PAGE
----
In the name of the F, S, and HS. Amen.
Have you ever had your mind blown on a certain subject such that it alters your life and studies forever? Have you ever, years later tired to come back and see things the way they were before your mind was set free? That happened to me as I sat down to write this sermon. The problem I have found with abandoning the established lectionary for the subject of preaching is that it is essentially re-inventing the wheel. I am having to look for ways in which to break up the text to get the story. I am looking at the infamous elephant that one decides to eat and having to decide which areas to bite next in order to get the whole thing down.
As I am sitting down I have a plan and then things happen and plans change. Then I have to figure out the story again. So this particular time, I pick up my Bible, not my current Linus blanket, but the one before this one. This Bible was acquired from my dad, (a better term might be stolen as one steals tools from one’s dad, but we are in Exodus now in our journey and Exodus contains the 10 commandments, one of which is thou shalt not steal, they father’s bible, so acquired is a much better word). This Bible was the one I put all my notes in college, post-college, and my first year and a half of seminary. Opening it is seeing an old friend.
As I thumbed through this Bible because I know this was the Bible that I was using when my mind was opened that glorious day in seminary when I learned that the Bible is not just a collection of unrelated books that generally have to do with God and should be studied as one reads a magazine. Rather this was all one story from beginning to end, each building on what came before and expanding the story exponentially.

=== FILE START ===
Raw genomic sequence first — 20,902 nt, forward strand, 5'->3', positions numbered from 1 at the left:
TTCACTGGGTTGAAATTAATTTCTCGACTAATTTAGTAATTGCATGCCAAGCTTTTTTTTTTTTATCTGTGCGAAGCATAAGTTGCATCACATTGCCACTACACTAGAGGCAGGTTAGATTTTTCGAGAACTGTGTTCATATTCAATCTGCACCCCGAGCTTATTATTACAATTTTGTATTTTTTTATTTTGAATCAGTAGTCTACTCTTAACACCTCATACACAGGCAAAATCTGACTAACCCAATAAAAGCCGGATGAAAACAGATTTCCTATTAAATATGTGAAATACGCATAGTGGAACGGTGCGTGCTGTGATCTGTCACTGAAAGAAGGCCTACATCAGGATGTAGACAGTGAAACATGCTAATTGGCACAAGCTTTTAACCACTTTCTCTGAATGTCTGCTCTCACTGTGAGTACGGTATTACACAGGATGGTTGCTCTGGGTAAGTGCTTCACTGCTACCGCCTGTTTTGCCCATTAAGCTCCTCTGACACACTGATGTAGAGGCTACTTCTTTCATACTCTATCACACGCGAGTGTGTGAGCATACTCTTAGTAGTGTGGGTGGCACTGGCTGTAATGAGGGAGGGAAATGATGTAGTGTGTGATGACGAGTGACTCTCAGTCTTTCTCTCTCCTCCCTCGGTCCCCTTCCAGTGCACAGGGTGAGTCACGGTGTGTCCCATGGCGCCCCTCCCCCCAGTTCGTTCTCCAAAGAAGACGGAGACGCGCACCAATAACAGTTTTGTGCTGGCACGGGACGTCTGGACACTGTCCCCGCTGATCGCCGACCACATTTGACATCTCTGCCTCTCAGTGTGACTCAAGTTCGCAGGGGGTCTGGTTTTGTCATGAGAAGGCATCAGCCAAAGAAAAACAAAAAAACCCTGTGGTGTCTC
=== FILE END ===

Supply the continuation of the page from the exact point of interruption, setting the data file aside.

Well I didn’t take notes in my bible that day, it all came too fast and furious so I was forced to type. So in the spot I was looking for inspiration about our story today, was not what I was looking for, rather it was the old notes for the old mindset. There was notes that were the result of what is called “source theory.” You may have encountered this if you have studied the first five books of the Bible—the Pentateuch—and remember the J, E, D, P sources that show us what editors at what time period were responsible for which sentences on the page we see in our Bibles.
So In my bible are little notes as to which source wrote the section. I have seen bibles that have in them highlighted according to the source used. I wanted to do this myself, until I found out that some bibles have already done that for you. Ooooooo fancy. But now looking back, I realize that this is a distraction from the actual text on the page, not an enhancer. It gets you in the Bible, but you are concerned with the highlighter and not the actual words. “Well this source is obviously this group which has this bend to them and so this theology is at work. And moving to the next line, well this is a different source which has a different theology at work. Don’t forget this word here out of this third source but then it’s back to the second.” It distracts from the beauty of the text on the page and from what it is actually trying to say. It is like God is there on the page, screaming to be known by us, but we bind him with highlighter and tell him he can only speak to us a certain way.
So looking back at my Bible, yes it is still dear old friend, but I look back and realize that my friend might have been a little misguided. And I saw one word that sent me on this trip of the mind which I have now lead you on, and fittingly it was tevah the Hebrew word for “ark” that is only used in two places in the Bible. Obviously the first one is in Genesis, obviously dealing with Noah and the ark referring to a sealed nautical vessel daubed with pitch—a tar like substance used to waterproof. The other instance comes to us in Exodus which brings us to our story.